‘Barry’ Found Its Old, Weird Groove Again

The best of this show has always found a balance between the odd and the tragic. This week's "You're Charming" is no exception.
Barry Season 4 Episode 3 Winkler Melamed
Fred Melamed and Henry Winkler in "Barry"
Merrick Morton/HBO

[Editor’s Note: The following review contains spoilers for “Barry” Season 4, Episode 3, “You’re Charming.”]

Weird things happen on “Barry.” They always have. For all the talk about how the show has gotten darker with each passing season, part of that comes from how that weirdness gets woven into the fabric of the show. In the beginning, the oddities that popped up were almost novelties, things designed to distract from the fact that one man’s soul was being siphoned away with each passing job. “Ronny/Lily” was something to be unpacked, a mystery where you could still find a weird sense of cathartic comfort in Stephen Root shouting from behind the wheel of a car.

Over time, that morphed into something else. By last season’s “710N,” the wild, out-of-the-blue parts of “Barry” became more dangerous. A highway chase was not only the show tackling an action setpiece on a grander scale, it was a bigger threat. By the time Hank (Anthony Carrigan) finds himself chained to a radiator in the Season 3 finale, listening to a giant animal attack his captors, the bizarre becomes something menacing. That hard-to-explain, dreamlike feeling became fully nightmarish.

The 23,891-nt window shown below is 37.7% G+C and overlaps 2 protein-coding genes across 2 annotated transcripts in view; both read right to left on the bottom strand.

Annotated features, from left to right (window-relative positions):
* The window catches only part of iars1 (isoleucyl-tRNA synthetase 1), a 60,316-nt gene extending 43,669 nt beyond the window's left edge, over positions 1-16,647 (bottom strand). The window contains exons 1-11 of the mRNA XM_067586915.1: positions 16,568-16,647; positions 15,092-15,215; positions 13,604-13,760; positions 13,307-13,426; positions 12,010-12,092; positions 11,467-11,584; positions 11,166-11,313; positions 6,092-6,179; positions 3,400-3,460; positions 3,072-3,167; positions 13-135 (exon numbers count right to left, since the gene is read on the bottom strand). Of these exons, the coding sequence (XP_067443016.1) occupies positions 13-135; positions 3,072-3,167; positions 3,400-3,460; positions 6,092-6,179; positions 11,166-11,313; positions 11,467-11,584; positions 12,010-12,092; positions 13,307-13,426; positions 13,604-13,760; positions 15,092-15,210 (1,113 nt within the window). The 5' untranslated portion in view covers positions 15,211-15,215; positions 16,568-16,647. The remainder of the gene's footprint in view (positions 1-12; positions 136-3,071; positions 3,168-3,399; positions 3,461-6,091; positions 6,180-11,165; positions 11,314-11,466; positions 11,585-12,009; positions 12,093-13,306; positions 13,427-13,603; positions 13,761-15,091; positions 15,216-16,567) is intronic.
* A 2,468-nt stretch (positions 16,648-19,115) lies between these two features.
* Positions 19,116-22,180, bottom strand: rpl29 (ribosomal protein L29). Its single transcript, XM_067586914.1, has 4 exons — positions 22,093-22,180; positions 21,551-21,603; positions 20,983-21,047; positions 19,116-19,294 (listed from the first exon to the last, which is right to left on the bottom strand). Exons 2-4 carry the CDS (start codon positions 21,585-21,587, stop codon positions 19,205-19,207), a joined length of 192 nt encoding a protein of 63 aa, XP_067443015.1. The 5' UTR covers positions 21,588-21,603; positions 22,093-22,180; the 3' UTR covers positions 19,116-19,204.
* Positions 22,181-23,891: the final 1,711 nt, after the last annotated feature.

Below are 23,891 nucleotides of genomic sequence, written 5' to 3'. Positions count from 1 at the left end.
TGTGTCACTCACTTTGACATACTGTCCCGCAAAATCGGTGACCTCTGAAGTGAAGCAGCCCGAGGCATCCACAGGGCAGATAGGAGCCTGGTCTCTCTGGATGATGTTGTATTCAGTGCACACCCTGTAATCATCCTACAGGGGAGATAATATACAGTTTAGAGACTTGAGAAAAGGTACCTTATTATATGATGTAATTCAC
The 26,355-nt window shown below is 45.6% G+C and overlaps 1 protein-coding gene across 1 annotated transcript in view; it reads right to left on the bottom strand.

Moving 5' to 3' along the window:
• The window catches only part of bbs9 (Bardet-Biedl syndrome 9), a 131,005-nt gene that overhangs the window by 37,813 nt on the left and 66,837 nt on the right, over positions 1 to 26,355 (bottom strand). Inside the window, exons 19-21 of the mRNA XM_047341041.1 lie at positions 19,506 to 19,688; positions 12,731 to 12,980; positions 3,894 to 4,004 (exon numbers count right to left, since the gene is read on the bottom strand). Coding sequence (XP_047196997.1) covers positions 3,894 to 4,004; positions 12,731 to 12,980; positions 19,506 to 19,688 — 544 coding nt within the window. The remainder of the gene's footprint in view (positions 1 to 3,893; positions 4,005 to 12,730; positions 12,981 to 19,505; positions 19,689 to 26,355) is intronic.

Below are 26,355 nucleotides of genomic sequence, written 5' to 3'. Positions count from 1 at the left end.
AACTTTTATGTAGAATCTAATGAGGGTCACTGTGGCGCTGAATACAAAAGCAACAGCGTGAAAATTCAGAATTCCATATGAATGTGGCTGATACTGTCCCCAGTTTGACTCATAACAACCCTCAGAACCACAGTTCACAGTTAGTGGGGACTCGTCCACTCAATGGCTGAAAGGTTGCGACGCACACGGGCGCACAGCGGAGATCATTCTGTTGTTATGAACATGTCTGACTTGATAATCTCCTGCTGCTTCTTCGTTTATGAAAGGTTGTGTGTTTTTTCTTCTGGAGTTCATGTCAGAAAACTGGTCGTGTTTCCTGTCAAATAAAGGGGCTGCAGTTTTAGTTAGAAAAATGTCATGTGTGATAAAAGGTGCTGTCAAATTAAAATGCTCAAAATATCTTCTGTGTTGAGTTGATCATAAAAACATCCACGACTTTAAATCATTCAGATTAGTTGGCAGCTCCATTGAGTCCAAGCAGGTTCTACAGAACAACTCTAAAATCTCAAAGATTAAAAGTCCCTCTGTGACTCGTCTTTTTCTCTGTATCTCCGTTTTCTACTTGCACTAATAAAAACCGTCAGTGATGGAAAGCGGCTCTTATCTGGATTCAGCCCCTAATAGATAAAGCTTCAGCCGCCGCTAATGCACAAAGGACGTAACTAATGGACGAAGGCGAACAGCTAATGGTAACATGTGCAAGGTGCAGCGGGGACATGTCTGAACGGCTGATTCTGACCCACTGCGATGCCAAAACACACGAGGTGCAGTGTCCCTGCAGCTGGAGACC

So, in its own way, this week’s “You’re Charming” finds “Barry” tapping into some of its old spirit again. From the opening sequence providing a “Hey, that guy looks kinda like Guillermo Del Toro…Wait, that is Guillermo Del Toro!” moment, all the way through the ever-reliable Richard Riehle nailing the “Oh shit. Where the hell is Berkman!” button, the weirdness here has gone back to being an inherent part of the show rather than something that merely happens to the people at its center.